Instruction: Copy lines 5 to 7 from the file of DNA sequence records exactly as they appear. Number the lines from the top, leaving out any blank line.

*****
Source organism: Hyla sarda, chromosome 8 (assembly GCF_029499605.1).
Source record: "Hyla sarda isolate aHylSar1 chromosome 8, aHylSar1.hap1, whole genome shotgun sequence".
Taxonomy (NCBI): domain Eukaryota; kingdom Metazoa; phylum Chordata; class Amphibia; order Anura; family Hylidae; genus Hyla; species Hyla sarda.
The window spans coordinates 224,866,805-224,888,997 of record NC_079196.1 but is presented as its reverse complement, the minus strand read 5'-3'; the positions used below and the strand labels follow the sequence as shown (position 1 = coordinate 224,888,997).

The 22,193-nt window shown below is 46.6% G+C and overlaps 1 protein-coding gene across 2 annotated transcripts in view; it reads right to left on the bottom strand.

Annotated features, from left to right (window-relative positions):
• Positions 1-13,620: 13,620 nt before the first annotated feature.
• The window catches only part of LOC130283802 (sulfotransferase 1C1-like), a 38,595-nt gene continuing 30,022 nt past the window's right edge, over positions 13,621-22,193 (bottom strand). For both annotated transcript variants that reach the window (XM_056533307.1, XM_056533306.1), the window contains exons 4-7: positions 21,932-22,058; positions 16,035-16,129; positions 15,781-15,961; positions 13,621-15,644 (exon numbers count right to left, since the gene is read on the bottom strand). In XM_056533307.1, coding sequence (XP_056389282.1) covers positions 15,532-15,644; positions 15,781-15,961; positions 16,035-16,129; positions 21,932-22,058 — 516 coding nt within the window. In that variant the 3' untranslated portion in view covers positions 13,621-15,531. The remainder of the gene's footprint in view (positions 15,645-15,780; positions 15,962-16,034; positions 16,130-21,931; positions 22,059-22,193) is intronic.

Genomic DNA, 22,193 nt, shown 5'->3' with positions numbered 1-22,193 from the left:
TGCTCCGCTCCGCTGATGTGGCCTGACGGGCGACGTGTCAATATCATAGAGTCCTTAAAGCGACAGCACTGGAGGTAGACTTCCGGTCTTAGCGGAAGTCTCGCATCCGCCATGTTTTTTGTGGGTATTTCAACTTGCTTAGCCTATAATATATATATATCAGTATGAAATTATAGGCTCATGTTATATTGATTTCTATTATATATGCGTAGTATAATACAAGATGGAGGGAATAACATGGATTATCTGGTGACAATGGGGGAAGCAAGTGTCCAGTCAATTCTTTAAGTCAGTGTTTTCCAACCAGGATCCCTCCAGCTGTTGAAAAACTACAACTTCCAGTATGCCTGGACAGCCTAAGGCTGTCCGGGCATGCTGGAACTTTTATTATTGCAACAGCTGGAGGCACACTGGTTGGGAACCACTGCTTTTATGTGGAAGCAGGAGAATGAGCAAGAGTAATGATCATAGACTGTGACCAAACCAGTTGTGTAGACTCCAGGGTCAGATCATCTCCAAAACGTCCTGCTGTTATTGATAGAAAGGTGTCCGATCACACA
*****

The 22,193-nt window shown below is 46.6% G+C and overlaps 1 protein-coding gene across 2 annotated transcripts in view; it reads right to left on the bottom strand.

Annotated features, from left to right (window-relative positions):
• Positions 1-13,620: 13,620 nt before the first annotated feature.